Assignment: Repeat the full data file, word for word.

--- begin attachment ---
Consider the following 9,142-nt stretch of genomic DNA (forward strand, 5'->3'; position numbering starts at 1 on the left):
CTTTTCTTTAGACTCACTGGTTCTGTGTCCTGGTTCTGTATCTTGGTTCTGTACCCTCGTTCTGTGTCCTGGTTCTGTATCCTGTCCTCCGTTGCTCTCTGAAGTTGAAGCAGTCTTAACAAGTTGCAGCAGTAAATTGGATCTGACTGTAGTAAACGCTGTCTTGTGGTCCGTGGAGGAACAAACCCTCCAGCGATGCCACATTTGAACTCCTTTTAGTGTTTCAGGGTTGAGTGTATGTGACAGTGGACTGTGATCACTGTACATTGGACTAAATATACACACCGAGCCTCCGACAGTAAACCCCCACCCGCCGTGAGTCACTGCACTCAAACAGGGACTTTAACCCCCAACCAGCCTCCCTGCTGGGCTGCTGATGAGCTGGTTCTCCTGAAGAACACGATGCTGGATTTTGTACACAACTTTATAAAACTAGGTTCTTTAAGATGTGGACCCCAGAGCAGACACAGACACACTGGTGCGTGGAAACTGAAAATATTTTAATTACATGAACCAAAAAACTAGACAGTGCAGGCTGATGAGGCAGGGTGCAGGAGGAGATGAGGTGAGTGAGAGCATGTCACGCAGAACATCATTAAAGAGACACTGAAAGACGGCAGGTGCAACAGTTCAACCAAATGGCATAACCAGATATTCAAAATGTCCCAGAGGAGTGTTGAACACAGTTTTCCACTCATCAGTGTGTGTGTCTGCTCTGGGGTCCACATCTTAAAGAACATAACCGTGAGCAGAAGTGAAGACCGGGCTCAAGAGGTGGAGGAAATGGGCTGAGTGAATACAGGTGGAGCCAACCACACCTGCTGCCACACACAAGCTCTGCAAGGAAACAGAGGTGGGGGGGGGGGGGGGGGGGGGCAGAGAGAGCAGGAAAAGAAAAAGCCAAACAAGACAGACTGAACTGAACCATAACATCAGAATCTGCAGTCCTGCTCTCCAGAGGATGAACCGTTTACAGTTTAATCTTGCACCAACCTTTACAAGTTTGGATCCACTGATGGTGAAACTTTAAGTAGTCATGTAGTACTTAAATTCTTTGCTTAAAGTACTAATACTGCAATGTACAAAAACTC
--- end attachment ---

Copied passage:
Consider the following 9,142-nt stretch of genomic DNA (forward strand, 5'->3'; position numbering starts at 1 on the left):
CTTTTCTTTAGACTCACTGGTTCTGTGTCCTGGTTCTGTATCTTGGTTCTGTACCCTCGTTCTGTGTCCTGGTTCTGTATCCTGTCCTCCGTTGCTCTCTGAAGTTGAAGCAGTCTTAACAAGTTGCAGCAGTAAATTGGATCTGACTGTAGTAAACGCTGTCTTGTGGTCCGTGGAGGAACAAACCCTCCAGCGATGCCACATTTGAACTCCTTTTAGTGTTTCAGGGTTGAGTGTATGTGACAGTGGACTGTGATCACTGTACATTGGACTAAATATACACACCGAGCCTCCGACAGTAAACCCCCACCCGCCGTGAGTCACTGCACTCAAACAGGGACTTTAACCCCCAACCAGCCTCCCTGCTGGGCTGCTGATGAGCTGGTTCTCCTGAAGAACACGATGCTGGATTTTGTACACAACTTTATAAAACTAGGTTCTTTAAGATGTGGACCCCAGAGCAGACACAGACACACTGGTGCGTGGAAACTGAAAATATTTTAATTACATGAACCAAAAAACTAGACAGTGCAGGCTGATGAGGCAGGGTGCAGGAGGAGATGAGGTGAGTGAGAGCATGTCACGCAGAACATCATTAAAGAGACACTGAAAGACGGCAGGTGCAACAGTTCAACCAAATGGCATAACCAGATATTCAAAATGTCCCAGAGGAGTGTTGAACACAGTTTTCCACTCATCAGTGTGTGTGTCTGCTCTGGGGTCCACATCTTAAAGAACATAACCGTGAGCAGAAGTGAAGACCGGGCTCAAGAGGTGGAGGAAATGGGCTGAGTGAATACAGGTGGAGCCAACCACACCTGCTGCCACACACAAGCTCTGCAAGGAAACAGAGGTGGGGGGGGGGGGGGGGGGGGGCAGAGAGAGCAGGAAAAGAAAAAGCCAAACAAGACAGACTGAACTGAACCATAACATCAGAATCTGCAGTCCTGCTCTCCAGAGGATGAACCGTTTACAGTTTAATCTTGCACCAACCTTTACAAGTTTGGATCCACTGATGGTGAAACTTTAAGTAGTCATGTAGTACTTAAATTCTTTGCTTAAAGTACTAATACTGCAATGTACAAAAACTC